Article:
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Publication numberUS3616185 A
Publication typeGrant
Publication dateOct 26, 1971
Filing dateJun 17, 1970
Priority dateJun 17, 1970
Publication numberUS 3616185 A, US 3616185A, US-A-3616185, US3616185 A, US3616185A
InventorsSamuel Goldberg
Original AssigneeSamuel Goldberg
Export CitationBiBTeX, EndNote, RefMan
External Links: USPTO, USPTO Assignment, Espacenet
Glass fiber articles with a protective layer of polyurethane and method of preparation
US 3616185 A
Abstract  available in
Previous page
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Claims  available in
Description  (OCR text may contain errors)

United States Patent [72] Inventor Samuel Goldberg 4056 Nichols Ave. S.W., Washington, D.C.

[21] Appl. No. 47,070

[22] Filed June 17, 1970 [45] Patented Oct. 26, 1971 Continuation-impart of application Ser. No. 594,590, Nov. 15, 1966, now abandoned.


[52] U.S.Cl 161/185,

[51] Int. Cl B32b 17/10, B32b 27/38, B32b 27/40 POLYURETHANE EPOXY- POLYURETHANE GRADATED MIXTURE FIBER GLASS [50] Field of Search 161/18 5, 190,124,166, 93, I92, l94, IDlG. 4; 156/330, 33l; 260/858; 264/219, 24], 257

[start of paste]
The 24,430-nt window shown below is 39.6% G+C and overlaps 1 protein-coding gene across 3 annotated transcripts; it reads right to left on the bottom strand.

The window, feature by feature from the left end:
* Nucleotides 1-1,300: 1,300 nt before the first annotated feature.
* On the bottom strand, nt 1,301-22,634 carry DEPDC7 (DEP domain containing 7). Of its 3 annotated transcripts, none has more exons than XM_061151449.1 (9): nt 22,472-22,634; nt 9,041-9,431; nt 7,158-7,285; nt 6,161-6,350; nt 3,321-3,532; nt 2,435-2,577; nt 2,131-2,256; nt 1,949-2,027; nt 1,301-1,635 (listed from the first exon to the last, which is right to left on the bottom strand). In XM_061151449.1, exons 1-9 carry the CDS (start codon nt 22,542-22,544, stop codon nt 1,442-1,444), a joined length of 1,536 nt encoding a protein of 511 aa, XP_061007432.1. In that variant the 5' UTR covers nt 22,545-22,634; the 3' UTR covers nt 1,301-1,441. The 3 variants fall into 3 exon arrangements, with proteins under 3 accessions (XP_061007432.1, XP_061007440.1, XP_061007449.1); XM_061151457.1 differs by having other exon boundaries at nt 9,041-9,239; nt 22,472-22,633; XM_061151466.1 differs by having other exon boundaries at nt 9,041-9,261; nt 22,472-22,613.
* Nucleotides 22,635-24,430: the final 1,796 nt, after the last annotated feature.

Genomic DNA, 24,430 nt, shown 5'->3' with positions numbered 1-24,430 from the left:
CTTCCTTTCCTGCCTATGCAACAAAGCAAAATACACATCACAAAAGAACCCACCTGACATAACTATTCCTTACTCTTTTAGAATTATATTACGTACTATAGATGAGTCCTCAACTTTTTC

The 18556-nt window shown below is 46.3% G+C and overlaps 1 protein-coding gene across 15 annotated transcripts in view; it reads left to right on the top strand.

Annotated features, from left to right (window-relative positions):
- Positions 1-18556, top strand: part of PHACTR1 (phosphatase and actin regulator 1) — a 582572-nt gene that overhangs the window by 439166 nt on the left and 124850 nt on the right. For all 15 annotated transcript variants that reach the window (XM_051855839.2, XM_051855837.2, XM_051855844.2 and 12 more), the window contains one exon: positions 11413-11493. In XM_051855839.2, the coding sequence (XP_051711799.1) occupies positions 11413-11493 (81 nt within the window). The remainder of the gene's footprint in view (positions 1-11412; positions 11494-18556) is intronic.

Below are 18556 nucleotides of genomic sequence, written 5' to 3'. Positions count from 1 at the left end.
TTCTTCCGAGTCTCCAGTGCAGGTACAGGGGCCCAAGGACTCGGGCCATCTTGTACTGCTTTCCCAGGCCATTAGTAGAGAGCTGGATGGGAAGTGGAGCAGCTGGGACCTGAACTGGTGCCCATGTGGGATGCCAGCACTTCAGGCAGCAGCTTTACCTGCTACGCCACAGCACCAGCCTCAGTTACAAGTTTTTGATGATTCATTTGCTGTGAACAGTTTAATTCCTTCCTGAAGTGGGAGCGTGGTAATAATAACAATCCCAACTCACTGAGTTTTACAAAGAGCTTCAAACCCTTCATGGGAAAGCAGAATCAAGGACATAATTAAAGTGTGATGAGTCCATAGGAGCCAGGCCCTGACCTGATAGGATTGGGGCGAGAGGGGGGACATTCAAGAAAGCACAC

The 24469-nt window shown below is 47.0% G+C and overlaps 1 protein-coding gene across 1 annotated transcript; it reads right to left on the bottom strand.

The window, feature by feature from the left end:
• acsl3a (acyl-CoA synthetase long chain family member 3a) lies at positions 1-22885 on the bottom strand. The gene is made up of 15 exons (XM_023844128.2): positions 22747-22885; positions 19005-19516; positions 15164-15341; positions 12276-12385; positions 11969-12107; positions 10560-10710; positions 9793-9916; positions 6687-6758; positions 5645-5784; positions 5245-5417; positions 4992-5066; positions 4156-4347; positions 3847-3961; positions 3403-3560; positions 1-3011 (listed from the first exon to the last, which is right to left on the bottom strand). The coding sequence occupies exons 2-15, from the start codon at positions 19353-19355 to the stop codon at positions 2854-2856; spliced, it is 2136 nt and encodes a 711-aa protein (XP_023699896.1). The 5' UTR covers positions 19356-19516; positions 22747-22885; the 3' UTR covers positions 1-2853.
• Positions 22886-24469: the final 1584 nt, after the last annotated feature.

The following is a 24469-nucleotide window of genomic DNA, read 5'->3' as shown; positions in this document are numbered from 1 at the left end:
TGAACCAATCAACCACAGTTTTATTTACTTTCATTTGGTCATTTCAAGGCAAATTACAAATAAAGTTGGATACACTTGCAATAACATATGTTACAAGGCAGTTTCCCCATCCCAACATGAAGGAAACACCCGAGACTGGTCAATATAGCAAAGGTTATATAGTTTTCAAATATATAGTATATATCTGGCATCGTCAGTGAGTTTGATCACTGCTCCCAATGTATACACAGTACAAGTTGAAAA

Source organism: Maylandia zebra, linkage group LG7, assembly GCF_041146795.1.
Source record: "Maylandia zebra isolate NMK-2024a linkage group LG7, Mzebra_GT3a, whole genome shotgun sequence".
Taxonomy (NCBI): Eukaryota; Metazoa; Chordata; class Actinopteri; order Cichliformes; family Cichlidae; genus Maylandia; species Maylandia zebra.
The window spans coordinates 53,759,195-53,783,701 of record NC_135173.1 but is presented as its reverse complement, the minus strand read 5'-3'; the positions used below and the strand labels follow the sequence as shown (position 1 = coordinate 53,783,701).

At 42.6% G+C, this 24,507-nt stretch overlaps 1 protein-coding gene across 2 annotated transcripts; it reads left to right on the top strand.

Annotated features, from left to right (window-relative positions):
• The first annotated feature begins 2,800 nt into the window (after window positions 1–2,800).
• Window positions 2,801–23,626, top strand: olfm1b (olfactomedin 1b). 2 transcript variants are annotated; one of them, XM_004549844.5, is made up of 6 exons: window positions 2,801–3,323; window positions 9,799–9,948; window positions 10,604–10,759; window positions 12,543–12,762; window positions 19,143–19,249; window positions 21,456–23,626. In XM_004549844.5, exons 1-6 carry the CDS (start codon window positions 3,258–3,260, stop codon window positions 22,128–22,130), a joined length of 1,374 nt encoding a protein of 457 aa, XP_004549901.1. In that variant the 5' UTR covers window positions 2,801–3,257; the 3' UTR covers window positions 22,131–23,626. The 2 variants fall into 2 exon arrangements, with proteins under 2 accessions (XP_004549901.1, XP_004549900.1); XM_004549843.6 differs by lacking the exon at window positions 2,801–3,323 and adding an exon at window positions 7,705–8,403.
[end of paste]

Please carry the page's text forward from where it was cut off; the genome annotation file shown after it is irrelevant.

Primary Examiner-John T. Goolkasian Assistant Examiner-M. E. McCamish Att0rneysR. S. Sciascia and Thomas 0. Watson, Jr.

ABSTRACT: A coating to protect exposed glass fabric articles comprising polyurethane. The polyurethane is bonded to the glass fabric by applying a graduated premixture of polyu rethane and epoxy resin between the polyurethane and glass fabric.

PATENTED ET 25 |97| 3, 616,185


ATTORNEY GLASS FIBER ARTICLES WITH A PROTECTIVE LAYER OF POLYURETHANE AND METHOD OF PREPARATION This application is a continuation-in-part of application Ser. No. 594,590 filed Nov. 15, 1966 for Method and Means for Protecting Glass Reinforced Plastic Construction From the Elements, now abandoned.